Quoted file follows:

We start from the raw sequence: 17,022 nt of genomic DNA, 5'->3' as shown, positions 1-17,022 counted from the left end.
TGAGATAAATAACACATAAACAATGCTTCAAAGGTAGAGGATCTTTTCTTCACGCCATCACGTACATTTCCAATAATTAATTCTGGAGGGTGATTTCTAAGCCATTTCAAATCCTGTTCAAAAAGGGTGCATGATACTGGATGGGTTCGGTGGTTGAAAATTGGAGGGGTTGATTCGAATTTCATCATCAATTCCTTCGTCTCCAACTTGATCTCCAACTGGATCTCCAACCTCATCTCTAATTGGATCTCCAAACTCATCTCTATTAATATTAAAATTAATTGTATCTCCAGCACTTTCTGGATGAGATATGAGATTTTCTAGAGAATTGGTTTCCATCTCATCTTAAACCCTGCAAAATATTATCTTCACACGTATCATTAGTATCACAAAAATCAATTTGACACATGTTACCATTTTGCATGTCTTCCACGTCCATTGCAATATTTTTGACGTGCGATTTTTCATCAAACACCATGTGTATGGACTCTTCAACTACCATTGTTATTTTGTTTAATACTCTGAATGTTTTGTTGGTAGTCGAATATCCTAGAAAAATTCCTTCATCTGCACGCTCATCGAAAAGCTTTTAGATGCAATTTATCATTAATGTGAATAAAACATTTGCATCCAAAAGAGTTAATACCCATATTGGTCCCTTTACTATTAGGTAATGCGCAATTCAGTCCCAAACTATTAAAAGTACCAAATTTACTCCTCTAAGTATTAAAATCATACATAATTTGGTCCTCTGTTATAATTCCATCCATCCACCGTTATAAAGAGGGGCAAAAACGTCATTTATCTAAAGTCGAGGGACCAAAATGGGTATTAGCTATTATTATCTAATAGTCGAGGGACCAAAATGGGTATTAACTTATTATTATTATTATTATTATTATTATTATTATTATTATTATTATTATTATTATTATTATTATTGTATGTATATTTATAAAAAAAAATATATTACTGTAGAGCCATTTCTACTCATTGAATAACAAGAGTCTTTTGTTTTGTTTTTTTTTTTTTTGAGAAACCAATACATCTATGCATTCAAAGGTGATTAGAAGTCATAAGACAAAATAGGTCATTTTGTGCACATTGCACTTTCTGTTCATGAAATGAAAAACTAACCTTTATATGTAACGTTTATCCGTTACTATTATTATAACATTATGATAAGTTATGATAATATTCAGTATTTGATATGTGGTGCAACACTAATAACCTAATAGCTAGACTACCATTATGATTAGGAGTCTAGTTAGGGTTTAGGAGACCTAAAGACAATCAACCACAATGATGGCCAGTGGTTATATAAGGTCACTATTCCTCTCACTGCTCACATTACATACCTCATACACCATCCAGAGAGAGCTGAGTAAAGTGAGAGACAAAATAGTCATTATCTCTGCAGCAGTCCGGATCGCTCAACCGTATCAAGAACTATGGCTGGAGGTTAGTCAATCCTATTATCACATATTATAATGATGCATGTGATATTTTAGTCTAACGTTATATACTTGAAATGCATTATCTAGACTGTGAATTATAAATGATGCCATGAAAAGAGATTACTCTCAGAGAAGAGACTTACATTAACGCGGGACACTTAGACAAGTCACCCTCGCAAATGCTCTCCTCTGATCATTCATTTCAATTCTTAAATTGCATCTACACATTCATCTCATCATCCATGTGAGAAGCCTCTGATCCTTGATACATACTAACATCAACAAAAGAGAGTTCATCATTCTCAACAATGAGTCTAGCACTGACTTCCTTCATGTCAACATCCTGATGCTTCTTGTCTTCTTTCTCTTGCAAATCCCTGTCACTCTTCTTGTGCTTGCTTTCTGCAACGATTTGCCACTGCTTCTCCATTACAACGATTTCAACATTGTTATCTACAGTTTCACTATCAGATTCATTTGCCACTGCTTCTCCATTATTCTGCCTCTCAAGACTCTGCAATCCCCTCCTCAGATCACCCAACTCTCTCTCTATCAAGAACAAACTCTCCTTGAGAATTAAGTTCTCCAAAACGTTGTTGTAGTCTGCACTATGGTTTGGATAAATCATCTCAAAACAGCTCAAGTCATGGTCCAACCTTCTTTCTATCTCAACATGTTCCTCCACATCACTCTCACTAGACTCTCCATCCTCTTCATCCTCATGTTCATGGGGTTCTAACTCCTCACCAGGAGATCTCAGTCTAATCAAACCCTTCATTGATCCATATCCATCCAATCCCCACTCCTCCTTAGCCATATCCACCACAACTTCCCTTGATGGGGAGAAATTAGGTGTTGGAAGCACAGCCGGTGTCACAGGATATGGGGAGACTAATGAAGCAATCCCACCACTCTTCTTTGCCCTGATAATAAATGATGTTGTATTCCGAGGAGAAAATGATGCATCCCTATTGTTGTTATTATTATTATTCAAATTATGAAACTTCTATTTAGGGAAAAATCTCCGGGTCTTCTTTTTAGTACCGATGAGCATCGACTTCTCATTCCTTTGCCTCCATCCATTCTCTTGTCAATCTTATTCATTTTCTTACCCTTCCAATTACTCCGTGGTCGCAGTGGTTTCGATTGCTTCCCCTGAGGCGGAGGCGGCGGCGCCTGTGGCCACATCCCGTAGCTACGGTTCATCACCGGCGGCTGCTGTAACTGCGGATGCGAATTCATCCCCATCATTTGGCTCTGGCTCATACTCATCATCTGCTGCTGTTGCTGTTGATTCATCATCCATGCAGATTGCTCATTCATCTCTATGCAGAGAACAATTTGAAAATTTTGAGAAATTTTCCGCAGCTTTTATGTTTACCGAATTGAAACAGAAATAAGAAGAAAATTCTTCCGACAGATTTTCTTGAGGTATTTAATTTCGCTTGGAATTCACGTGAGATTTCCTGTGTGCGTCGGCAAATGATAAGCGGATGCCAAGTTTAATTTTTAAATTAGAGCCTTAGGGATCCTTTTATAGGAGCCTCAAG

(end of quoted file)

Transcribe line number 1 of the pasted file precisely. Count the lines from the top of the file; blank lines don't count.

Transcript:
We start from the raw sequence: 17,022 nt of genomic DNA, 5'->3' as shown, positions 1-17,022 counted from the left end.